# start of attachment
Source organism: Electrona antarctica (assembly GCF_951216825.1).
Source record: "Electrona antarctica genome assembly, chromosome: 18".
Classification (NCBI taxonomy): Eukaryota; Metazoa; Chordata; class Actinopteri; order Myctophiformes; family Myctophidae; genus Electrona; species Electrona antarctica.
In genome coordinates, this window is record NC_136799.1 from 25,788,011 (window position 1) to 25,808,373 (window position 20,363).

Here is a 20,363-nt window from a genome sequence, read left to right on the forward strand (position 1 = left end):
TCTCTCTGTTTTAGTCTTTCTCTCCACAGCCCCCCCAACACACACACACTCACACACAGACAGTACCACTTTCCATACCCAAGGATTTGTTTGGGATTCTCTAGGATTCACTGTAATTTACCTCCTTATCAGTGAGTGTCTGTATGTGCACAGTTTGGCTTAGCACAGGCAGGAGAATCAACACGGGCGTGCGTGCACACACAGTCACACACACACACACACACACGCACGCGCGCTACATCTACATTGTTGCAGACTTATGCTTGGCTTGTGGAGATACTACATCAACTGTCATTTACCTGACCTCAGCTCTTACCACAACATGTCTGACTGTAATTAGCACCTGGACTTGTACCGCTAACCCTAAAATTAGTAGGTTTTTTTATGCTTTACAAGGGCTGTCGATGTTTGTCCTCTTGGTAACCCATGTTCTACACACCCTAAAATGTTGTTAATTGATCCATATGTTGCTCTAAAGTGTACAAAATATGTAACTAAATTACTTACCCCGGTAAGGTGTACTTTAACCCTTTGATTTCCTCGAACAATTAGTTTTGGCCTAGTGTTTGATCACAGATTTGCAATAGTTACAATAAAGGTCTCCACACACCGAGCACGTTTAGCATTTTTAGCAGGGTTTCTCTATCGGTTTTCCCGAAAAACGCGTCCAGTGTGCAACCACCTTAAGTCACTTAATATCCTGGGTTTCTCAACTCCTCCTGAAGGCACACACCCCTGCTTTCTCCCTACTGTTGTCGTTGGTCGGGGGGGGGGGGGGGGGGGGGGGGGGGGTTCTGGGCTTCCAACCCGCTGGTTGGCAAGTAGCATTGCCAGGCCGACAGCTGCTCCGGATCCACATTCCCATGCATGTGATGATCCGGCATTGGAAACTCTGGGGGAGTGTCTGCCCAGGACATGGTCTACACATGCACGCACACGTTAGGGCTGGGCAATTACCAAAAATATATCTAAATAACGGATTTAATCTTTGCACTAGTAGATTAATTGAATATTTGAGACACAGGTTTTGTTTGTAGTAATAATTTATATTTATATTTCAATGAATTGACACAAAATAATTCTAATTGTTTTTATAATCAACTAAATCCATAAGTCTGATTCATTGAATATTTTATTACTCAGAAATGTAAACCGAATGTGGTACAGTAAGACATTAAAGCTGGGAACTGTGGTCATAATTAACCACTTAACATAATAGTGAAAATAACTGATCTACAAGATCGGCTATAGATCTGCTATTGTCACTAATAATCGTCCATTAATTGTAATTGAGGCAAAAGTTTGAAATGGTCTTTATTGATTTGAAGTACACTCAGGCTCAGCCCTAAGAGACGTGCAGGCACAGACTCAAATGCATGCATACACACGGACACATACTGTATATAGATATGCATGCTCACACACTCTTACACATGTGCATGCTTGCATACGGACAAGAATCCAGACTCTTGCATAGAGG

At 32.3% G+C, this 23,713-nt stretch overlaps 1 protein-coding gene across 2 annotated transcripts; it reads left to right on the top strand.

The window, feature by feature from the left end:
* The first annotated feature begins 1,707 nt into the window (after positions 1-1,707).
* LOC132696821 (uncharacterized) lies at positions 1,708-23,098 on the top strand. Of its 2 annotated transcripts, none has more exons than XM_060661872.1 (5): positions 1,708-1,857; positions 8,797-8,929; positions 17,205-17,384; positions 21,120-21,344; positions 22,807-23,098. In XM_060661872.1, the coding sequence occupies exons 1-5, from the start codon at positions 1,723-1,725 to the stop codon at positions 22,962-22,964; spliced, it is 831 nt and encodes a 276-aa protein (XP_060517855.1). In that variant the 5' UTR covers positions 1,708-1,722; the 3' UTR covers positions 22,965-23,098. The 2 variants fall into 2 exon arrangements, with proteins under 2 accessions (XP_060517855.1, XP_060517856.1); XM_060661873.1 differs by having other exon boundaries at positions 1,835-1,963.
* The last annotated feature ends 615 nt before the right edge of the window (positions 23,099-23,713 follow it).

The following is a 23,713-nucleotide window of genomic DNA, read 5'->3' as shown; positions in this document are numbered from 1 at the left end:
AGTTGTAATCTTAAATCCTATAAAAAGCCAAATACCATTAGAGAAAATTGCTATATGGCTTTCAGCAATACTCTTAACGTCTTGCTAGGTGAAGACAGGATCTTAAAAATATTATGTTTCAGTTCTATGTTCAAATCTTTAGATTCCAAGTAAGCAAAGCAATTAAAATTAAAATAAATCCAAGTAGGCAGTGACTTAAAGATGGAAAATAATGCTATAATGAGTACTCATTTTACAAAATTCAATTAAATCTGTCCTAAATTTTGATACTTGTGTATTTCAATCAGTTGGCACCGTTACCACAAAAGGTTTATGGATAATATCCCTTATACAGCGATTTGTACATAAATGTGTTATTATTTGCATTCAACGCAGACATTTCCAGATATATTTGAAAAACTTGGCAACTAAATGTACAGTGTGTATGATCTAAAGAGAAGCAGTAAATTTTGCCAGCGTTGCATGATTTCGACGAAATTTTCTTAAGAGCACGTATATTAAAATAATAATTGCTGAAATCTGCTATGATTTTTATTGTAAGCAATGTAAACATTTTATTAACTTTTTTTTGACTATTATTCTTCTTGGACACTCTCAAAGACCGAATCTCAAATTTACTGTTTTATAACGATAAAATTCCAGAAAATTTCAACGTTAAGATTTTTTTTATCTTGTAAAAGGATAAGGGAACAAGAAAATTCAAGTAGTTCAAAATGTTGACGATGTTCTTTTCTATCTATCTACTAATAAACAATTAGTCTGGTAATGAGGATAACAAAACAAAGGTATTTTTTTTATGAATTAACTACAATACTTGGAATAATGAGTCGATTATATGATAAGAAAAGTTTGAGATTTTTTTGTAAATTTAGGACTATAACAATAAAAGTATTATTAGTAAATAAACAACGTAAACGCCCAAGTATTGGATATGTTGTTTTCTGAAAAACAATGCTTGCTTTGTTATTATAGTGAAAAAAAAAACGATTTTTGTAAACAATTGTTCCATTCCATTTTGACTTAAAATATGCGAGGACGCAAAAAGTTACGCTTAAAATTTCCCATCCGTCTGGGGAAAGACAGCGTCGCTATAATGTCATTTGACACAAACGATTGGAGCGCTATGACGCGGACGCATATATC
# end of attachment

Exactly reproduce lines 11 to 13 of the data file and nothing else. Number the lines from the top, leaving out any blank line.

* The last annotated feature ends 615 nt before the right edge of the window (positions 23,099-23,713 follow it).

The following is a 23,713-nucleotide window of genomic DNA, read 5'->3' as shown; positions in this document are numbered from 1 at the left end:
AGTTGTAATCTTAAATCCTATAAAAAGCCAAATACCATTAGAGAAAATTGCTATATGGCTTTCAGCAATACTCTTAACGTCTTGCTAGGTGAAGACAGGATCTTAAAAATATTATGTTTCAGTTCTATGTTCAAATCTTTAGATTCCAAGTAAGCAAAGCAATTAAAATTAAAATAAATCCAAGTAGGCAGTGACTTAAAGATGGAAAATAATGCTATAATGAGTACTCATTTTACAAAATTCAATTAAATCTGTCCTAAATTTTGATACTTGTGTATTTCAATCAGTTGGCACCGTTACCACAAAAGGTTTATGGATAATATCCCTTATACAGCGATTTGTACATAAATGTGTTATTATTTGCATTCAACGCAGACATTTCCAGATATATTTGAAAAACTTGGCAACTAAATGTACAGTGTGTATGATCTAAAGAGAAGCAGTAAATTTTGCCAGCGTTGCATGATTTCGACGAAATTTTCTTAAGAGCACGTATATTAAAATAATAATTGCTGAAATCTGCTATGATTTTTATTGTAAGCAATGTAAACATTTTATTAACTTTTTTTTGACTATTATTCTTCTTGGACACTCTCAAAGACCGAATCTCAAATTTACTGTTTTATAACGATAAAATTCCAGAAAATTTCAACGTTAAGATTTTTTTTATCTTGTAAAAGGATAAGGGAACAAGAAAATTCAAGTAGTTCAAAATGTTGACGATGTTCTTTTCTATCTATCTACTAATAAACAATTAGTCTGGTAATGAGGATAACAAAACAAAGGTATTTTTTTTATGAATTAACTACAATACTTGGAATAATGAGTCGATTATATGATAAGAAAAGTTTGAGATTTTTTTGTAAATTTAGGACTATAACAATAAAAGTATTATTAGTAAATAAACAACGTAAACGCCCAAGTATTGGATATGTTGTTTTCTGAAAAACAATGCTTGCTTTGTTATTATAGTGAAAAAAAAAACGATTTTTGTAAACAATTGTTCCATTCCATTTTGACTTAAAATATGCGAGGACGCAAAAAGTTACGCTTAAAATTTCCCATCCGTCTGGGGAAAGACAGCGTCGCTATAATGTCATTTGACACAAACGATTGGAGCGCTATGACGCGGACGCATATATC